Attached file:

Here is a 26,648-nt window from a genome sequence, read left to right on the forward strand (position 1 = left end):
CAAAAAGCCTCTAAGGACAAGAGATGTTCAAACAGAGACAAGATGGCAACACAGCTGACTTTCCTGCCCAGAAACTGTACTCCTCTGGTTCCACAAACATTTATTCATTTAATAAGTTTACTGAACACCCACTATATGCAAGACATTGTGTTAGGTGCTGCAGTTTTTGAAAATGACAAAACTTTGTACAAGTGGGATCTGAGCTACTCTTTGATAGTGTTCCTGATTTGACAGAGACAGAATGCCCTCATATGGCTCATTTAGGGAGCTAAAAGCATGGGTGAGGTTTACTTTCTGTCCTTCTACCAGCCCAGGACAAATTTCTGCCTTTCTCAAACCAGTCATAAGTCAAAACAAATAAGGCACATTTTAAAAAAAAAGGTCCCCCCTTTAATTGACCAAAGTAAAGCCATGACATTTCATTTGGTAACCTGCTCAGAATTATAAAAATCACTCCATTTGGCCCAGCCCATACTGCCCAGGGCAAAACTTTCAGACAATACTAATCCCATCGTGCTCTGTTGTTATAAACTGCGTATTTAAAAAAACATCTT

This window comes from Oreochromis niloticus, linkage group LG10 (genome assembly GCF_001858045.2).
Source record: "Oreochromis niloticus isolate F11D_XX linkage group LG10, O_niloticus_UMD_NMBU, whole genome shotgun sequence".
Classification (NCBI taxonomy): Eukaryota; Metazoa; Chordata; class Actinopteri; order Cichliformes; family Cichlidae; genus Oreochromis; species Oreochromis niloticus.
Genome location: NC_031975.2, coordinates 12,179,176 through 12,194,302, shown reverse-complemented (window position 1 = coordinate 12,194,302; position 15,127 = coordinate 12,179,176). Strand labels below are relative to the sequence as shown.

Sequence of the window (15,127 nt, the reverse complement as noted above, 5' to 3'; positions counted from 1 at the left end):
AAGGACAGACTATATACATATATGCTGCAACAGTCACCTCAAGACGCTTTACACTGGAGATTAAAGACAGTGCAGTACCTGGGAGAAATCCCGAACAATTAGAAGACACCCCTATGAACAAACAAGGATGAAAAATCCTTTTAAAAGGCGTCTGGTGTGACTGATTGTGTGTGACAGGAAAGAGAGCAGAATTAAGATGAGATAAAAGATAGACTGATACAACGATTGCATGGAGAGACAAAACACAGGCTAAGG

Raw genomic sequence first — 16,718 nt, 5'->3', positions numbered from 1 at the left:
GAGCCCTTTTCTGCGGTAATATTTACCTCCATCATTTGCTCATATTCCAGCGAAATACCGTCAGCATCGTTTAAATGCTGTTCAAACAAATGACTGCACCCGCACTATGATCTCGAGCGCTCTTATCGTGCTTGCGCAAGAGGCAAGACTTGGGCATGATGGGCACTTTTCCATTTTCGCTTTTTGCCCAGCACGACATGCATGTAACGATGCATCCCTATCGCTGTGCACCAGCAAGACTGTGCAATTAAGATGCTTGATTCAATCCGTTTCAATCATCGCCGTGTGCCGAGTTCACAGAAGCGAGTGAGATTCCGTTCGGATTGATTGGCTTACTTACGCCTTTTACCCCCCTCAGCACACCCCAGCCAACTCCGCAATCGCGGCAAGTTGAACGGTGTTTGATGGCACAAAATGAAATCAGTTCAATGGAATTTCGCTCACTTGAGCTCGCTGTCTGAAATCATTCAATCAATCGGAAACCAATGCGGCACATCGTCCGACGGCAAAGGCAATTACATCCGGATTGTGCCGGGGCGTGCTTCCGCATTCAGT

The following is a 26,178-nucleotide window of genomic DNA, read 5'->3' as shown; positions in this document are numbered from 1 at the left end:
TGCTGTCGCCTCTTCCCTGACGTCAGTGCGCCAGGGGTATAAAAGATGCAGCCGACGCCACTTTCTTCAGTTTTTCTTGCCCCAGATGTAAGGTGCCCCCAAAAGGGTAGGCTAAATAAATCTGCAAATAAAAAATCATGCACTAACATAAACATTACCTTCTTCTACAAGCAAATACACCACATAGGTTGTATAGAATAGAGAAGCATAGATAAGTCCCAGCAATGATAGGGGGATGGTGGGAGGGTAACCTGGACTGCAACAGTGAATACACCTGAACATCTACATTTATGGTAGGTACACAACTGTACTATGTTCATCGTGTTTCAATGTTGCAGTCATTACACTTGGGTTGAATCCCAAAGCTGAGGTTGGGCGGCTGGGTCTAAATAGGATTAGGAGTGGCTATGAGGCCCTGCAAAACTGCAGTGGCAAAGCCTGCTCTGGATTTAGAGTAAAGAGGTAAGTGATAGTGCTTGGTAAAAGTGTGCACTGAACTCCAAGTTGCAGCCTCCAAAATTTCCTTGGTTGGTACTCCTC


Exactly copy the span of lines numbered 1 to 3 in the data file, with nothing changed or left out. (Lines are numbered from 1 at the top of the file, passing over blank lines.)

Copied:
Here is a 26,648-nt window from a genome sequence, read left to right on the forward strand (position 1 = left end):
CAAAAAGCCTCTAAGGACAAGAGATGTTCAAACAGAGACAAGATGGCAACACAGCTGACTTTCCTGCCCAGAAACTGTACTCCTCTGGTTCCACAAACATTTATTCATTTAATAAGTTTACTGAACACCCACTATATGCAAGACATTGTGTTAGGTGCTGCAGTTTTTGAAAATGACAAAACTTTGTACAAGTGGGATCTGAGCTACTCTTTGATAGTGTTCCTGATTTGACAGAGACAGAATGCCCTCATATGGCTCATTTAGGGAGCTAAAAGCATGGGTGAGGTTTACTTTCTGTCCTTCTACCAGCCCAGGACAAATTTCTGCCTTTCTCAAACCAGTCATAAGTCAAAACAAATAAGGCACATTTTAAAAAAAAAGGTCCCCCCTTTAATTGACCAAAGTAAAGCCATGACATTTCATTTGGTAACCTGCTCAGAATTATAAAAATCACTCCATTTGGCCCAGCCCATACTGCCCAGGGCAAAACTTTCAGACAATACTAATCCCATCGTGCTCTGTTGTTATAAACTGCGTATTTAAAAAAACATCTT

This window comes from Oreochromis niloticus, linkage group LG10 (genome assembly GCF_001858045.2).